I don’t know how they figured out to put spearmint tea in, but spearmint tea has been shown to lower testosterone levels. Resveratrol lowers testosterone levels. A lot of the treatments that I implement for PCOS will lower the testosterone levels and help to curb this relentless hair growth.

There was a study out of UC San Diego that showed that giving Resveratrol can actually lower testosterone levels. All these things that lower inflammation, that help to reset the circadian clock, these can be amazing to reduce testosterone levels and healing the gut because we now know that when you have an inflamed gut, that also can lead to elevated testosterone level.

All the different things that we do naturally to help resolve these conditions that women with PCOS is suffering from will lower the testosterone.

Chantel Ray:                 Awesome. Ashley in Springfield says, “My sister struggles with PCOS and had a really hard time conceiving. Sadly, she also had a miscarriage on one of her pregnancies. I was also wondering if miscarriages can be related to PCOS or if PCOS only affects your ability to conceive. I ask because my doctor told me that it’s common for PCOS to run in sisters and I’m curious what my future would be like if I decide to have children.” Ashley in Springfield.

Dr. Gersh:                     Well, in terms of the genetic component, yes. If you have a sister with PCOS, there’s a good 50-50 chance at least that you will have at least some degree of PCOS. They’ve shown that in mothers of women with PCOS even if they say they did not have PCOS, they have a dramatically higher rate of developing diabetes.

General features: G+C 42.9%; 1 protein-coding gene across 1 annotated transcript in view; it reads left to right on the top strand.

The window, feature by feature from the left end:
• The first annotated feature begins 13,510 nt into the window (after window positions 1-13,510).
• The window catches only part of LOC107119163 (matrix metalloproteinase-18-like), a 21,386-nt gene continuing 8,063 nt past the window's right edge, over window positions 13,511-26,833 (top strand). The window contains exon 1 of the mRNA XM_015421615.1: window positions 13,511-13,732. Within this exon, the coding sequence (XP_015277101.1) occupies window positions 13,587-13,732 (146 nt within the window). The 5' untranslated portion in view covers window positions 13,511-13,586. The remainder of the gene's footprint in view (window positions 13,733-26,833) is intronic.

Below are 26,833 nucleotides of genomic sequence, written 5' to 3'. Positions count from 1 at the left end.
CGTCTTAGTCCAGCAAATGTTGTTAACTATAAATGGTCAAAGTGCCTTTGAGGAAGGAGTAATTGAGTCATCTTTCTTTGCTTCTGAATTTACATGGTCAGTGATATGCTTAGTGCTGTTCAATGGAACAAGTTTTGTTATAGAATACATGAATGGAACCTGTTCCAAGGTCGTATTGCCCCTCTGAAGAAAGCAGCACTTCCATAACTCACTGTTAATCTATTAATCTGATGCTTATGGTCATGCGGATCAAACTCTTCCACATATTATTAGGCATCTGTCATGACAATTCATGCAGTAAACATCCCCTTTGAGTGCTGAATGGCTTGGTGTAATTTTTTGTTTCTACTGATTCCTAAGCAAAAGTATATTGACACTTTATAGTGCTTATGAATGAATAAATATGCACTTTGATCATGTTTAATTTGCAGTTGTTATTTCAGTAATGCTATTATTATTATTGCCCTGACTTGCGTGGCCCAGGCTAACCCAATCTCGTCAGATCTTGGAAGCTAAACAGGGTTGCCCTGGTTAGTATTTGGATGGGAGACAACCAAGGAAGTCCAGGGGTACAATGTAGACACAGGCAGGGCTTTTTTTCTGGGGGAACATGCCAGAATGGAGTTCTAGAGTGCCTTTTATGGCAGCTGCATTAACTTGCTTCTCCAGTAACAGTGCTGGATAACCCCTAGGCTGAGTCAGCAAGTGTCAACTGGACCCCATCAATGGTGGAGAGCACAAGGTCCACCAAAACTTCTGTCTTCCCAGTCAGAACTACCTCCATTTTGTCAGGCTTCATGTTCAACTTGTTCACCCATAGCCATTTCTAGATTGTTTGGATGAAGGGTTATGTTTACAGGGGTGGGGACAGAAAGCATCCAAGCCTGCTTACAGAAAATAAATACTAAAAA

There is definitely something within the genetics. I think women are not as good at detoxifying and I found that with looking at certain methylation factors and genetics, what we call MTHFR that the women with the worst case [crosstalk 00:57:14]

Chantel Ray:                 Sweating. That’s another thing is like I have found that when I … I got a new, it wasn’t new, but I’ve had it, I just haven’t been using it, but we have an infrared sauna. When I go in there and I do a good sweat, I’ll just go in there and just sweat it out.

I’m telling you, I am a new woman when I go in there and I think that’s a good point about detoxing your body and getting that stuff out.

Dr. Gersh:                     Well, women they’ve actually shown that women with PCOS carry higher body burdens of chemicals like Bisphenol A. It’s not that they’re exposed to more Bisphenol A, it’s that they can’t get rid of it as well. I really believe that some of the problems with women with PCOS is that we live in this poison world unfortunately where we’re exposed to all these chemicals.

We did not evolve as a species to deal with all these chemicals. This is a really new development in our history as humans on planet earth. Some people are just not genetically programmed to get rid of this toxic stuff as well.

It’s like we’re all born with a bucket and it’s our toxic bucket. When that bucket is overflowing, we get sick. Some people have smaller or larger buckets. That’s why you can have … Different people exposed to exactly the same thing, but they manifest in different ways.

Women with PCOS tend to be more susceptible to these chemical toxins and they’ve actually shown that they carry higher levels within their body. It’s really essential for women with PCOS to try not to use plastic for stuff. Avoid plastic, try to use natural products, eat out of glass and stainless steel, don’t drink your coffee out of plastic, bring your own containers with you if you go to a coffee shop and don’t do the coffee with the lids, the plastic lids, they’re terrible for us.

It all dissolves into our drinks. We really want to avoid these toxins as much as possible. That’s one thing is the genetics, the toxins, in terms of miscarriages, yes unfortunately. Women with PCOS have every king of reproductive problem at a higher rate.